Many people get stuck. Their minds are full of plans and projects, but those plans and projects stay in the realms of imagination. What makes the difference between those who dream, and those who do?
Lack of confidence is a major arrester of action. This is especially true of introverts, who may lack the instinct to engage socially. Day after day can go by without feeling able to push the dream into reality. In fact, getting closer to action often brings fear. Depending on personality, there are a couple of important techniques for counteracting this.
- The first is to use social commitments and networking – in other words, join yourself with others who are engaged in similar pursuits. This works best with those who have a moderate level of sociability in their character.
- The second is to use timetabling and monitoring – in other words, list, diarise, and regularly monitor your results. This works best with those who have a moderate level of conscientiousness in their character.
Old-fashioned as it sounds, habit patterns make a huge difference to effectiveness. Everyone has the same task – to get up at a reasonable time, to eat three nutritious meals, and then to go to bed. In between those meals, everyone again has the same task – to find a routine whereby things get done. If you have never found a way of living a day which enables this to happen, then don’t be surprised if you get nothing done. In order to generate effective habits:
- Use an incremental approach. Treat every day as a test day, learn what worked and what didn’t, and then change what didn’t work. Most people who don’t develop good routines, lack this ability to learn and make continuous changes.
- Build an environment that supports your chosen routines. This includes your sleeping space, your eating space, your cooking space, your working space, your leisure space, and your equipment (clock, phone, car, diary, clothes). It sounds basic, but many people are prevented from being effective, simply through not being able to attend to improving accommodation and equipment. If your environment is not maintained, then you will spend most of your life firefighting and emergency mending.
You only have one life, and each day only has so many hours in it. Many humans are constantly surprised at how the days run away with them, without their cherished projects getting done. Hard as it is, this boils down to active choices. If you are doing one thing, you cannot be doing another. So choose wisely. In order to encourage firmer and wiser choices:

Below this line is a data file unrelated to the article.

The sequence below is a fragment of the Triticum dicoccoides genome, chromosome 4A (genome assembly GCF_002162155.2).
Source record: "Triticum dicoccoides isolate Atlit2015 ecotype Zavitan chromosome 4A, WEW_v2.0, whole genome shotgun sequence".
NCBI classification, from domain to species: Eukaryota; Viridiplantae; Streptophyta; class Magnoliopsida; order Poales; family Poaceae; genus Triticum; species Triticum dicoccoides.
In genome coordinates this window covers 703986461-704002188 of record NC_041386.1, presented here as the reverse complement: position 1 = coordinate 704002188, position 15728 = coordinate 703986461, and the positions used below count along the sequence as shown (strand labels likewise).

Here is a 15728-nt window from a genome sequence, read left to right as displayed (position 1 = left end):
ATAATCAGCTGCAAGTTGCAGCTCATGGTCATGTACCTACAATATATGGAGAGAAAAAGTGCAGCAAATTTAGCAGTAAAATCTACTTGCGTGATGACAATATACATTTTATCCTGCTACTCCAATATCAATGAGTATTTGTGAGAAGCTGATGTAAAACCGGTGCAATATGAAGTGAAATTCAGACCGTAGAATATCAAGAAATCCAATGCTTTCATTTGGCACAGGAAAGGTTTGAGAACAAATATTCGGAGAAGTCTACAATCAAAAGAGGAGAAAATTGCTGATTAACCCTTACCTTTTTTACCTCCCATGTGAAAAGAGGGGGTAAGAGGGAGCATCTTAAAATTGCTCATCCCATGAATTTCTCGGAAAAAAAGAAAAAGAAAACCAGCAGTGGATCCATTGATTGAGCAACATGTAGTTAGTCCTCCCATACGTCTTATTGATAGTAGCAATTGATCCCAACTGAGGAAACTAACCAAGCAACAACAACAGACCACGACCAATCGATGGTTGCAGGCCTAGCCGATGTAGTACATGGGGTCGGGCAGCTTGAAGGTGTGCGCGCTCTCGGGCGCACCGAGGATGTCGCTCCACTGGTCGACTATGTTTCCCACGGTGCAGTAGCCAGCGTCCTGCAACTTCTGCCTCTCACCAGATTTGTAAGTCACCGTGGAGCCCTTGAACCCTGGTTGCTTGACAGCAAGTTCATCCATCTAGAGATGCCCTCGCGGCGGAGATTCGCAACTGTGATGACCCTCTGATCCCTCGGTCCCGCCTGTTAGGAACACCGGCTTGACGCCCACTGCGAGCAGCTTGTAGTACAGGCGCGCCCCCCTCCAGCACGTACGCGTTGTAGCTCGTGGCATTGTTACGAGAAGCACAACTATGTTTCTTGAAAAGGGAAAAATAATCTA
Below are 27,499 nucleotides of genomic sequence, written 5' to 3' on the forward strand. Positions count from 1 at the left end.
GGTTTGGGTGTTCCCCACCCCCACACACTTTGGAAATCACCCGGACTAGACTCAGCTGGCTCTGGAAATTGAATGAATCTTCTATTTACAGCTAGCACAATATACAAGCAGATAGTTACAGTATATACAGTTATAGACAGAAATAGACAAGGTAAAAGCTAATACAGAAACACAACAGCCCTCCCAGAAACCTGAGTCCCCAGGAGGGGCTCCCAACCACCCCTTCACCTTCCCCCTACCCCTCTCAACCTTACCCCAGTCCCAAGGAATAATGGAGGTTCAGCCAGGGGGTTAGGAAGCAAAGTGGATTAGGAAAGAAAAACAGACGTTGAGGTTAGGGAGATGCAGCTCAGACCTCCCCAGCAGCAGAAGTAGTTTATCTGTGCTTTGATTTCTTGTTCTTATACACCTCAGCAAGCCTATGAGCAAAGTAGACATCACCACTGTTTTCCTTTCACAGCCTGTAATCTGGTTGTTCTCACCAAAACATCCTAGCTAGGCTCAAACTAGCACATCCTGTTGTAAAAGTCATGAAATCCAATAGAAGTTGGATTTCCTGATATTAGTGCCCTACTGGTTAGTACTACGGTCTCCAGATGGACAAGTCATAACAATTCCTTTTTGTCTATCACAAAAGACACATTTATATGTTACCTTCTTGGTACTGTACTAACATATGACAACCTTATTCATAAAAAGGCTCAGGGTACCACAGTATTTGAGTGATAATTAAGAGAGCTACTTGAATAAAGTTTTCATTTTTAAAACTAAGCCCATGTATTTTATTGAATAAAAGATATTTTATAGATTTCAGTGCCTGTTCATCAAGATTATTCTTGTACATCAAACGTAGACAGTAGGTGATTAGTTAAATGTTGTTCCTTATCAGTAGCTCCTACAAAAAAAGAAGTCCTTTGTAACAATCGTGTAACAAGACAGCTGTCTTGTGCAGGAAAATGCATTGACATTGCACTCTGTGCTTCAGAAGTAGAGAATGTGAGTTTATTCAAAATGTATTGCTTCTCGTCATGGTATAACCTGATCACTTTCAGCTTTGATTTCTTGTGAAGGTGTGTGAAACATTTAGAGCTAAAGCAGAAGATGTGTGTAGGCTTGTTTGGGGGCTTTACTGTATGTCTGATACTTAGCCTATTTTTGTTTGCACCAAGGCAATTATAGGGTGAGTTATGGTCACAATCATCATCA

- Bring your projects out into the open, and make them louder than competing demands. The world has billions of people in it, all vying for your attention. You are only one. Therefore, if you have a project, you have to make it very visible to you in your everyday life. Don’t hide it at the back of your mind and expect everyone else to know what you are thinking.
- Make space-creating and simplifying choices. Most people’s lives are too full of competing demands to breathe or move. It takes all day just to fend off the essentials. To be effective, we need to lose the non-essentials in our lives, so that we can focus on what matters.
If you have projects, but don’t seem to be doing them, then these six techniques apply whether you want to be a monk or a chief executive, a parent or a student:
- SOCIALISE – Build a small network of people or groups interested in the same outcome
- MONITOR – Take time to list your priorities, diarise them, and monitor your results
- IMPROVE – Treat every day as a test day – keep what works, and change what doesn’t work – build your perfect day over time
- EQUIP – Improve your living space, and your equipment, so that it matches what you want to do
- SIGNPOST – Make your projects visible to yourself and others
- SIMPLIFY – Make choices which simplify your life, and make space for appropriate action